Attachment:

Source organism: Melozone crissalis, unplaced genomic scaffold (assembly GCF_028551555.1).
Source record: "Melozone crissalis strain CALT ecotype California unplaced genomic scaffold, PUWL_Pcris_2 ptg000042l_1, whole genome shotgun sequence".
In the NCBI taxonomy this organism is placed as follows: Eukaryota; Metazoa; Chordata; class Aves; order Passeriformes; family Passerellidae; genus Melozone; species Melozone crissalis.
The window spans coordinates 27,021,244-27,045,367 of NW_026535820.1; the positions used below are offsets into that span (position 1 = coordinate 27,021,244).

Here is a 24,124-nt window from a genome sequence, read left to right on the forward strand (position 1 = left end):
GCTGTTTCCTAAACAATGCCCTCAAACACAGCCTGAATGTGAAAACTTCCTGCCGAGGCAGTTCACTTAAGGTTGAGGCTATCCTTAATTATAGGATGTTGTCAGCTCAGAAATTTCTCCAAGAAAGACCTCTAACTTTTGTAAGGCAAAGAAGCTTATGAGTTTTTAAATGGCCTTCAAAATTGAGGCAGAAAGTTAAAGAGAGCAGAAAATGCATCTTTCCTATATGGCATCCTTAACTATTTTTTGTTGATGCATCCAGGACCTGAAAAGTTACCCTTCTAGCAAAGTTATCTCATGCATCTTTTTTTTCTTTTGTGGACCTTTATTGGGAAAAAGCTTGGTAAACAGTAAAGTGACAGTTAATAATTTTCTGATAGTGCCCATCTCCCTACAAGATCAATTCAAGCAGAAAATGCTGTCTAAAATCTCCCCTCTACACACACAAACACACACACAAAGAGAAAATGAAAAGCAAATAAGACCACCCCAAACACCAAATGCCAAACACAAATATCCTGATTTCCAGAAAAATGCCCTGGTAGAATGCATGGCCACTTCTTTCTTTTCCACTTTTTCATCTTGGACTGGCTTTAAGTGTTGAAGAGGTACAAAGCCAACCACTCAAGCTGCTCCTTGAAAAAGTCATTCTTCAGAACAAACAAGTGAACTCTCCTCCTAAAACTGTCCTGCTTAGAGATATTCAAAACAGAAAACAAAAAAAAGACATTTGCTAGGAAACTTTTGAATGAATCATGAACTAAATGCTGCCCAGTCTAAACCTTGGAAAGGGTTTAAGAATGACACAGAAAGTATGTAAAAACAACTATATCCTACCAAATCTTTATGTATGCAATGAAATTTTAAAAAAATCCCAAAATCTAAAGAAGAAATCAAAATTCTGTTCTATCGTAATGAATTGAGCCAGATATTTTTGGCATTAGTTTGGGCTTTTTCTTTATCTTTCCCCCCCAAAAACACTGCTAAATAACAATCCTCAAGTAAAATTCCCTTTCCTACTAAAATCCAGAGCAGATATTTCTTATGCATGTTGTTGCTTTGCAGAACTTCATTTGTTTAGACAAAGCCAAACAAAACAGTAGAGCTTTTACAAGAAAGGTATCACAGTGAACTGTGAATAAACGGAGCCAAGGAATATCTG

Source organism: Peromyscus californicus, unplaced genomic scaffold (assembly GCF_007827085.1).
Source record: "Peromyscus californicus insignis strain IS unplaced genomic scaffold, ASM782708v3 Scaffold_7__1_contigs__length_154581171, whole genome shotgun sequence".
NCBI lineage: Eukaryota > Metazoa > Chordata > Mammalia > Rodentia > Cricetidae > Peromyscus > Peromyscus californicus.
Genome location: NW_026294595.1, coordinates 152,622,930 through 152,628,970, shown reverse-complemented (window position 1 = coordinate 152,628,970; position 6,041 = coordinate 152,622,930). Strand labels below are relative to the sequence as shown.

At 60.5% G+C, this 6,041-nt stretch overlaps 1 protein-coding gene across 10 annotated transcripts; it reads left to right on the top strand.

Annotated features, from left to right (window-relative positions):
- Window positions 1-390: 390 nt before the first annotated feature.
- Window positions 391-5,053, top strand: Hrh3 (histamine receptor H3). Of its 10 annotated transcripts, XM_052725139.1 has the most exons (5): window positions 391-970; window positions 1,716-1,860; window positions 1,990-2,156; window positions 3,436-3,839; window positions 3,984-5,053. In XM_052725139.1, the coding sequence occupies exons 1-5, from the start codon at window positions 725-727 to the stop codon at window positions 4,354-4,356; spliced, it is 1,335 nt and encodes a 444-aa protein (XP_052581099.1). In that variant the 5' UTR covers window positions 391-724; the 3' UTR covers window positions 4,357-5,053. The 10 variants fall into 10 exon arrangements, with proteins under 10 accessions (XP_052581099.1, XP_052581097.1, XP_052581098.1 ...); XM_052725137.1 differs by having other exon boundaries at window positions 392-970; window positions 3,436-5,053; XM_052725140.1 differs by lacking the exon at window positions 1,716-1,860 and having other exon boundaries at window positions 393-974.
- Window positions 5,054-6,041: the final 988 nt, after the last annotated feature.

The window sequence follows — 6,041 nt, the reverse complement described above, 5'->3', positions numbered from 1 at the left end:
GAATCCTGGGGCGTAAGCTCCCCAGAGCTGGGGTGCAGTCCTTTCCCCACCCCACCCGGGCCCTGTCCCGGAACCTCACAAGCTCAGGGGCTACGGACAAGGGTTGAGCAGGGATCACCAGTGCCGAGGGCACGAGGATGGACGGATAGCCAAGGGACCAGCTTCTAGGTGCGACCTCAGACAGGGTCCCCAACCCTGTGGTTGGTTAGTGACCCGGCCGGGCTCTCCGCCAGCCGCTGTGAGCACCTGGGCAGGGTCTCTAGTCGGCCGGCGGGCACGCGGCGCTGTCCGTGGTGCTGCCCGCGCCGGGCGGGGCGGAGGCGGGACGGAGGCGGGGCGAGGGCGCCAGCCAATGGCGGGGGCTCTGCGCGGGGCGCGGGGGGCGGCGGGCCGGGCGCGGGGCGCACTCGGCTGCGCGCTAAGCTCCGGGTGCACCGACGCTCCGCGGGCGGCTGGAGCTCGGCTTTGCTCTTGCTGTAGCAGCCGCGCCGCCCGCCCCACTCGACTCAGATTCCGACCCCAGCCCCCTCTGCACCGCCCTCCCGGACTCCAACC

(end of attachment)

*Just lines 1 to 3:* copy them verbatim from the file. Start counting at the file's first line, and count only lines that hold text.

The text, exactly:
Source organism: Melozone crissalis, unplaced genomic scaffold (assembly GCF_028551555.1).
Source record: "Melozone crissalis strain CALT ecotype California unplaced genomic scaffold, PUWL_Pcris_2 ptg000042l_1, whole genome shotgun sequence".
In the NCBI taxonomy this organism is placed as follows: Eukaryota; Metazoa; Chordata; class Aves; order Passeriformes; family Passerellidae; genus Melozone; species Melozone crissalis.